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DNS – Manual Therapy – Vancouver 2018
October 20 @ 9:00 am - October 21 @ 5:00 pm PDT$795
This special DNS course aims to...
provide a brief review of the rehabilitation process
provide a background to the utilization of manual tools and their relationship to the audit process in clinical decision making
consider implementing manual techniques that can benefit the goal of augmenting and facilitating DNS (or other) rehabilitative approaches in affecting the psycho- somatic unit represented in the patient
give examples of practical application of the manual techniques and the utilization of the DNS approach to influence the outcome of the rehabilitation process
Note: Dynamic Neuromuscular Stabilization "A" Course is the only prerequisite to take this course. If you haven't taken DNS "A", be sure to check our events page to find a course in your area.
General Course Objectives
At the completion of the course the student will:
Understand the role of the assessment as an audit process for manual therapy
Understand the focus of soft tissue techniques in relationship to the use of developmental positions in DNS
Understand the importance of the interaction of the CNS and the musculo-skeleto-facial system and the improvement of perception and movement
Understand the importance of restoring mobility and mobilizing various components of the rib cage and axial spine for improving respiratory strategies
Understand the importance of assessing and mobilizing different components at the four primary joint complexes of the humero/scapular and the coxo/ pelvic region, and the peripheral joint complexes
Understand the restoration of cervical posture
About Dynamic Neuromuscular Stabilization (DNS)
The nervous system establishes programs that control human posture, movement and gait. This ‘motor control’ is largely established during the first critical years of life. Therefore, the “Prague School” emphasizes neurodevelopmental aspects of motor control in order to assess and restore dysfunction of the locomotor system and associated syndromes.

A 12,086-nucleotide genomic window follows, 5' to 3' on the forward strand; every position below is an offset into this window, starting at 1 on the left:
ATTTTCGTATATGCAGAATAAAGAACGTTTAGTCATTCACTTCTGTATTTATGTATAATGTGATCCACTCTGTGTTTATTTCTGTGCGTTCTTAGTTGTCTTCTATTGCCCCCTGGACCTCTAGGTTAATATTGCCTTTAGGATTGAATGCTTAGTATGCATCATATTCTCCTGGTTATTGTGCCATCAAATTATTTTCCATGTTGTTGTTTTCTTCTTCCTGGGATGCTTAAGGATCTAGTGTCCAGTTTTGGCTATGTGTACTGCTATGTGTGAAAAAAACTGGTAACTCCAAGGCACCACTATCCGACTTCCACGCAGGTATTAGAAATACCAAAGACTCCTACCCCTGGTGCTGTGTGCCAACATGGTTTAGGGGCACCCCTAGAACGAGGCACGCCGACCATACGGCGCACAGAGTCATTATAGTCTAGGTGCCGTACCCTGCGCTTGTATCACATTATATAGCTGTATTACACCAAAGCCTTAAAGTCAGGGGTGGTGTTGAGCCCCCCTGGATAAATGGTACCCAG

The “Prague School” of Rehabilitation and Manual Medicine was established by key neurologists/physiatrists, all of whom were giants in the 20th Century rehabilitation movement: Professors’ Vaclav Vojta, Karel Lewit, Vladimir Janda, and Frantisek Vele.
Based upon the groundbreaking neurodevelopmental and rehabilitation principles described by these mentors, Pavel Kolar has organized the next generation of clinical protocols that are designed to restore and stabilize locomotor function. This new rehabilitation approach is called Dynamic Neuromuscular Stabilization (DNS).
About the Instructor
Robert Lardner was born in Nigeria in 1961. His first career was as a professional ballet and modern dancer after studying at the Rambert Ballet Academy outside London, England. Going back to University he graduated from the Department of Physical Therapy, Lund’s University, Sweden in 1991. He has worked in several in- and out- patient rehabilitation facilities in Sweden prior to moving to the United States in 1992.
Having been a staff physical therapist at McNeal Hospital, Clearing Industrial Clinic, and a physical therapy supervisor at Mercy Hospital, he has also been in charge of physical therapy services at a number of private outpatient and sports clinics.
He has also studied with Professors of Janda, Lewit and Kolář from the Czech Republic who are pioneers of functional rehabilitation and manual medicine and who have strongly influence his philosophy and practice of physical therapy. He is a member of the International College of Applied Kinesiology (ICAK)
Currently, he is in private practice in Chicago and teaches various rehabilitation seminars throughout the United States and Europe.
9-10:45am: LECTURE: Intro to DNS Philosophy (Rehab-Function-Performance); The role and importance of manual therapy in rehabilitation the process. Examples of different modalities of manual techniques. The general approach to assessment (use of ROM, palpation, MMT, etc)
11-12pm: LAB: Function of Postural Analysis, ROM, MMT, Palpation, Provocative Muscle Testing, etc. Clinical Decision Making specific to the Thorax and Upper Quadrant
1-2pm: LECTURE: Dysfunction of the Thorax and Upper Quadrant as it relates to the DNS Model; Evaluation Process and
2-3:15pm: LAB: Sagittal Plane Stabilization of the Thorax and Upper Extremity with emphasis on the ribs, spinal alignment and the GH joint position and respiration
3:15-5:30pm: LAB: Clinical Applications of Manual and Reflexive Therapy techniques for the Thorax and Upper Quadrant. Manual Therapy Techniques for the Thorax and Upper Quadrant
8-9:30am: LECTURE: Discussion of Pelvic Anatomy, Hip Biomechanics, and Stabilization; Common Dysfunction Patterns of the Lumbo-Pelvi-Coxal complex relating to DNS and locomotion
9:30-11:45am: LAB: Evaluation of Thoraco-Pelvic Canister Biomechanics and Stabilization; Corrective Strategies Specific to Pelvis; Manual Technique vs. Dynamic Activity
11-45-1pm: LAB: Clinical Applications of Manual and Reflexive Therapy techniques for the Locomotion Patterns of the Pelvi-Coxal complex applied to DNS strategies
1:15-2:30pm: LAB: Continued Manual techniques applied to DNS strategies for improving Pelvi-Coxal function